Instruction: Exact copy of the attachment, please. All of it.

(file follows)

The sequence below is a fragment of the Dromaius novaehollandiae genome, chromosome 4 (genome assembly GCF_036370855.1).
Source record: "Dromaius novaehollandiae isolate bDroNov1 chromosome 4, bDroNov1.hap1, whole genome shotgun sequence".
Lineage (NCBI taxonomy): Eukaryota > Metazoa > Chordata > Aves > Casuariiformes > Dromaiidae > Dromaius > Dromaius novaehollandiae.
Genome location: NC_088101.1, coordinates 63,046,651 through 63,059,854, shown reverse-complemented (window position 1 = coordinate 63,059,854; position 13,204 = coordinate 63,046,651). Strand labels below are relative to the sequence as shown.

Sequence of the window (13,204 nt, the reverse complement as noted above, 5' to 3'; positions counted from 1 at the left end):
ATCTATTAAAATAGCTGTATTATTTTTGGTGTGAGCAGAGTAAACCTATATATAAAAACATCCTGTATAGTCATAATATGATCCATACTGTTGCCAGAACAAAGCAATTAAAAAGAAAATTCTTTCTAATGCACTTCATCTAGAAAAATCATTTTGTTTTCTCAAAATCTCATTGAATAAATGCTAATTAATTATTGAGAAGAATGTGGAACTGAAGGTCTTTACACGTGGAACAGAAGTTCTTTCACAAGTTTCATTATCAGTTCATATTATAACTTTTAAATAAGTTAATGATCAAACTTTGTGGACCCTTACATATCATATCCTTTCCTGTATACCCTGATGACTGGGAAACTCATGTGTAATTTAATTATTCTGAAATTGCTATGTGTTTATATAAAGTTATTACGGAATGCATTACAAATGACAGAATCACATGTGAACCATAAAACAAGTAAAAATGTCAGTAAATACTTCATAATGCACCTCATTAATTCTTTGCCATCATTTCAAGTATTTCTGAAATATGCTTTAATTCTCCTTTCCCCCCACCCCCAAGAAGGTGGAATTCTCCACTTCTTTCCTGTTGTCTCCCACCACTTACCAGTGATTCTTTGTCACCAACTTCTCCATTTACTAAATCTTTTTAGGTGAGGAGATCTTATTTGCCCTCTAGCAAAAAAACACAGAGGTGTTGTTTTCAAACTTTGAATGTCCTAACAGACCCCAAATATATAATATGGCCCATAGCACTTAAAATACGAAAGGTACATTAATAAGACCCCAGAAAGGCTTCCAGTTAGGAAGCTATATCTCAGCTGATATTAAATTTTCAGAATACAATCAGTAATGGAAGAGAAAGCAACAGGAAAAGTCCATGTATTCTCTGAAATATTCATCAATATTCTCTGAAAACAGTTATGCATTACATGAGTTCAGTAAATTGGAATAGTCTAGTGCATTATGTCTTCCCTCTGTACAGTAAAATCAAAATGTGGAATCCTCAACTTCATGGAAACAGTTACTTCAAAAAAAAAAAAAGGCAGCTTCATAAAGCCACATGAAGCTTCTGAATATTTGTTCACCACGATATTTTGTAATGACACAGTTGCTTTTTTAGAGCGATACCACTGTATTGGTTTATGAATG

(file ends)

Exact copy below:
The sequence below is a fragment of the Dromaius novaehollandiae genome, chromosome 4 (genome assembly GCF_036370855.1).
Source record: "Dromaius novaehollandiae isolate bDroNov1 chromosome 4, bDroNov1.hap1, whole genome shotgun sequence".
Lineage (NCBI taxonomy): Eukaryota > Metazoa > Chordata > Aves > Casuariiformes > Dromaiidae > Dromaius > Dromaius novaehollandiae.
Genome location: NC_088101.1, coordinates 63,046,651 through 63,059,854, shown reverse-complemented (window position 1 = coordinate 63,059,854; position 13,204 = coordinate 63,046,651). Strand labels below are relative to the sequence as shown.

Sequence of the window (13,204 nt, the reverse complement as noted above, 5' to 3'; positions counted from 1 at the left end):
ATCTATTAAAATAGCTGTATTATTTTTGGTGTGAGCAGAGTAAACCTATATATAAAAACATCCTGTATAGTCATAATATGATCCATACTGTTGCCAGAACAAAGCAATTAAAAAGAAAATTCTTTCTAATGCACTTCATCTAGAAAAATCATTTTGTTTTCTCAAAATCTCATTGAATAAATGCTAATTAATTATTGAGAAGAATGTGGAACTGAAGGTCTTTACACGTGGAACAGAAGTTCTTTCACAAGTTTCATTATCAGTTCATATTATAACTTTTAAATAAGTTAATGATCAAACTTTGTGGACCCTTACATATCATATCCTTTCCTGTATACCCTGATGACTGGGAAACTCATGTGTAATTTAATTATTCTGAAATTGCTATGTGTTTATATAAAGTTATTACGGAATGCATTACAAATGACAGAATCACATGTGAACCATAAAACAAGTAAAAATGTCAGTAAATACTTCATAATGCACCTCATTAATTCTTTGCCATCATTTCAAGTATTTCTGAAATATGCTTTAATTCTCCTTTCCCCCCACCCCCAAGAAGGTGGAATTCTCCACTTCTTTCCTGTTGTCTCCCACCACTTACCAGTGATTCTTTGTCACCAACTTCTCCATTTACTAAATCTTTTTAGGTGAGGAGATCTTATTTGCCCTCTAGCAAAAAAACACAGAGGTGTTGTTTTCAAACTTTGAATGTCCTAACAGACCCCAAATATATAATATGGCCCATAGCACTTAAAATACGAAAGGTACATTAATAAGACCCCAGAAAGGCTTCCAGTTAGGAAGCTATATCTCAGCTGATATTAAATTTTCAGAATACAATCAGTAATGGAAGAGAAAGCAACAGGAAAAGTCCATGTATTCTCTGAAATATTCATCAATATTCTCTGAAAACAGTTATGCATTACATGAGTTCAGTAAATTGGAATAGTCTAGTGCATTATGTCTTCCCTCTGTACAGTAAAATCAAAATGTGGAATCCTCAACTTCATGGAAACAGTTACTTCAAAAAAAAAAAAAGGCAGCTTCATAAAGCCACATGAAGCTTCTGAATATTTGTTCACCACGATATTTTGTAATGACACAGTTGCTTTTTTAGAGCGATACCACTGTATTGGTTTATGAATG